Asset Tokens: Tokenizing physical objects gives investors a chance to expand their portfolio, and owners more potential liquidity when they need it. This will allow for more exible classes of securities. The owner of an asset, for example, may want to liquidate some of an item’s value but still control the physical asset itself. The owner of a painting could sell a minority of the shares in the artwork, a fraction of ownership of this artwork, but maintain physical control over it. NFTs can grant token holders with di erent levels of investment di erent levels of con- trol over the object. A museum could allow the public to purchase shares in an artwork in order to raise money to buy a new piece. In that case, a museum wouldn’t hand over control of the piece, but they could grant the token holder the opportuni- ty to invest in it, and o er privileged access rights to the art piece in question (read more: Part 4 – Tokenized Securities & Fractional Ownership).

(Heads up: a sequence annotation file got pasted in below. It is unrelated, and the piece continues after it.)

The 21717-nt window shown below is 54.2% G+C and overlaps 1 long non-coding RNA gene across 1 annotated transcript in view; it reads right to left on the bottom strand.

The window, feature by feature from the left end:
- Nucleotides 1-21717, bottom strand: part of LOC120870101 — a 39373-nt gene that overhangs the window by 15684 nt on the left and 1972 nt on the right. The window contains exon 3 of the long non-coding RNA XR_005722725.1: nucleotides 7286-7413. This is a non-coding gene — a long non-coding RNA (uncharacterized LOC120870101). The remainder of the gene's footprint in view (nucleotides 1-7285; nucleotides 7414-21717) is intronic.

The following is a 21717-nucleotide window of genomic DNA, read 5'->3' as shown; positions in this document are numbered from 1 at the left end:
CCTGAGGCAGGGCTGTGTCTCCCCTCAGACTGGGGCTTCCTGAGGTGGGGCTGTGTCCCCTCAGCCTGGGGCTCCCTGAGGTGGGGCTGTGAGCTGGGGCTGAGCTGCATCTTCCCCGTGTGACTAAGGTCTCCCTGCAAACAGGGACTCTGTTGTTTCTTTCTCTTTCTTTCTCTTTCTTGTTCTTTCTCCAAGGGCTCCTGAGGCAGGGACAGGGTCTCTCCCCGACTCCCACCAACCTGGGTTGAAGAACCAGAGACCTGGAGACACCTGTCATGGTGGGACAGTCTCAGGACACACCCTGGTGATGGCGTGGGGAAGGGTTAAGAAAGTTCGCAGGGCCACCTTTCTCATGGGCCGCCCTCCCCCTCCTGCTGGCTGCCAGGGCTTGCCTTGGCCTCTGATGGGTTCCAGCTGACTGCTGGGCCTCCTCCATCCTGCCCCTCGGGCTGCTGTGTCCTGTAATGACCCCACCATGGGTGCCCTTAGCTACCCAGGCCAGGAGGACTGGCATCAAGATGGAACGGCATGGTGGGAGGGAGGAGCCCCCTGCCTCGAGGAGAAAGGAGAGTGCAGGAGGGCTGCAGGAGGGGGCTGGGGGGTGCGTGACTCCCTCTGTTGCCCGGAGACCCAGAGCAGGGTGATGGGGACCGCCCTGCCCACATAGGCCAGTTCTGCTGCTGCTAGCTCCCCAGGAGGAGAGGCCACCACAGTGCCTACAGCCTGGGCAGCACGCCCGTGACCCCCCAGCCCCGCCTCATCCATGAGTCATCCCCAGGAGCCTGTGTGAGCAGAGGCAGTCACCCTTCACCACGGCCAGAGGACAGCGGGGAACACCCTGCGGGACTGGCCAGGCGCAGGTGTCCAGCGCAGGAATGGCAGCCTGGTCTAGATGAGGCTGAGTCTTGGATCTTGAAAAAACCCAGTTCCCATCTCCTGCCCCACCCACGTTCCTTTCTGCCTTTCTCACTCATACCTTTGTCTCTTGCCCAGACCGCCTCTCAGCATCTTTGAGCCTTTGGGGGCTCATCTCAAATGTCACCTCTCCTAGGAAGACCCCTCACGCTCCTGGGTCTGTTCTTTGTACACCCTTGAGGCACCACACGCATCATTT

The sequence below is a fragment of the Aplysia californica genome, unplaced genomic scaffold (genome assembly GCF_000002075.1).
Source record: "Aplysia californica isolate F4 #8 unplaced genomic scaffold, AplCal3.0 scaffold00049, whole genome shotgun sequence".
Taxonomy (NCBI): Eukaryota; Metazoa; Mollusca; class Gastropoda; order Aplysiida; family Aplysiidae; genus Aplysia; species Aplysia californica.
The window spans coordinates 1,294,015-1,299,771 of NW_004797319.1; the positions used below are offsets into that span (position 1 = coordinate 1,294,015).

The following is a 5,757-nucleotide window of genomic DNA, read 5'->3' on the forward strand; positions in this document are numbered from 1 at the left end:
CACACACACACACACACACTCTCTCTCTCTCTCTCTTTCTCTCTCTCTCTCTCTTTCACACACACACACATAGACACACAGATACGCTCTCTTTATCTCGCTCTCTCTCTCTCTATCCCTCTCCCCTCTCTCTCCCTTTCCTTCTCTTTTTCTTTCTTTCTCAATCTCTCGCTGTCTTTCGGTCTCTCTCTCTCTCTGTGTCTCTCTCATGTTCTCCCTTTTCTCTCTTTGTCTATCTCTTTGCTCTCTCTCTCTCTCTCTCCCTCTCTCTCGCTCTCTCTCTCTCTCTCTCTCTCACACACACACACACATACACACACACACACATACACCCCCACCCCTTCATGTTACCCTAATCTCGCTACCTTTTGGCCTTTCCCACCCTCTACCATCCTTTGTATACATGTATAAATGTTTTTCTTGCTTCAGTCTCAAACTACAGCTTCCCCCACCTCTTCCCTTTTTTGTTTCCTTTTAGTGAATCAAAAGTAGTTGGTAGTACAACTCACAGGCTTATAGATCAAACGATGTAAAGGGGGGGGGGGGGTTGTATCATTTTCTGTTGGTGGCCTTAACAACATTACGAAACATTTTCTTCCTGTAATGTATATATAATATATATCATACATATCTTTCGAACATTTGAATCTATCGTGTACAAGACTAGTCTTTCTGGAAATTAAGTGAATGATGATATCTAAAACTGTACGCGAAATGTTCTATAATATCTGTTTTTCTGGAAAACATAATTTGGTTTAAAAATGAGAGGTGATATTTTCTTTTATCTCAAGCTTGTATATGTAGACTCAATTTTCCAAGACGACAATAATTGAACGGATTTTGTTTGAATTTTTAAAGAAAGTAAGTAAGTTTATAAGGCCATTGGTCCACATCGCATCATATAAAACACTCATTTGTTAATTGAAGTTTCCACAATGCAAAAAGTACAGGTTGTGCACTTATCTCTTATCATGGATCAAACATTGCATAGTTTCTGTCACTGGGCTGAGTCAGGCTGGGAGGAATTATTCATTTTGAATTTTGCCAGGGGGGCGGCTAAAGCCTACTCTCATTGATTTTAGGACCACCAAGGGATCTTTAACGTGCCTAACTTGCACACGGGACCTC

Identity Tokens & Certificates: Non-fungible tokens can also represent IDs or certi cates, like school transcripts, university degrees, so ware licenses that are tied to the existence of one single person, or memberships. Anything that uniquely represents a person could be represented as a non-fungible token. A diploma could be issued on the blockchain and universally recognized by authorities around the world, with no need to translate, notarize, or verify them, if and when reliable repos- itory of trusted issuers of such certi cates can be established. Wallet-like so ware could manage all personal data without the need for centralized institutions storing our data. The token hereby represents a container for identity information related to a speci c person without giving information about what it identi es. These iden- tity tokens allow for claims to be associated with the token (the container of infor- mation). In the Web3, we can now detach core personal data (objective information about me, like my name, address, school degree, etc.) from the veri cation process of that data that can come from individuals or trusted institutions like governments or other trusted parties. Identity tokens can rewire the way the Internet works, and give control over personal data back to the users. With non-fungible tokens, we can therefore manage proof of identity, while keeping the identity information securely stored by itself, impossible to be forged or stolen. Identity tokens can come with an attached transaction history, attached content, and attached reputation tokens. If properly designed, reputation tokens might be able to resolve, or contribute to resolving, the “fake news” problem of social media sites. One could lose reputation tokens if others can prove that the source of the news is fake. However, the design of such reputation tokens is complex, and depends on the use case. Functional and representative reputation token design is probably the holy grail of decentraliza- tion and could be the subject of a book of its own.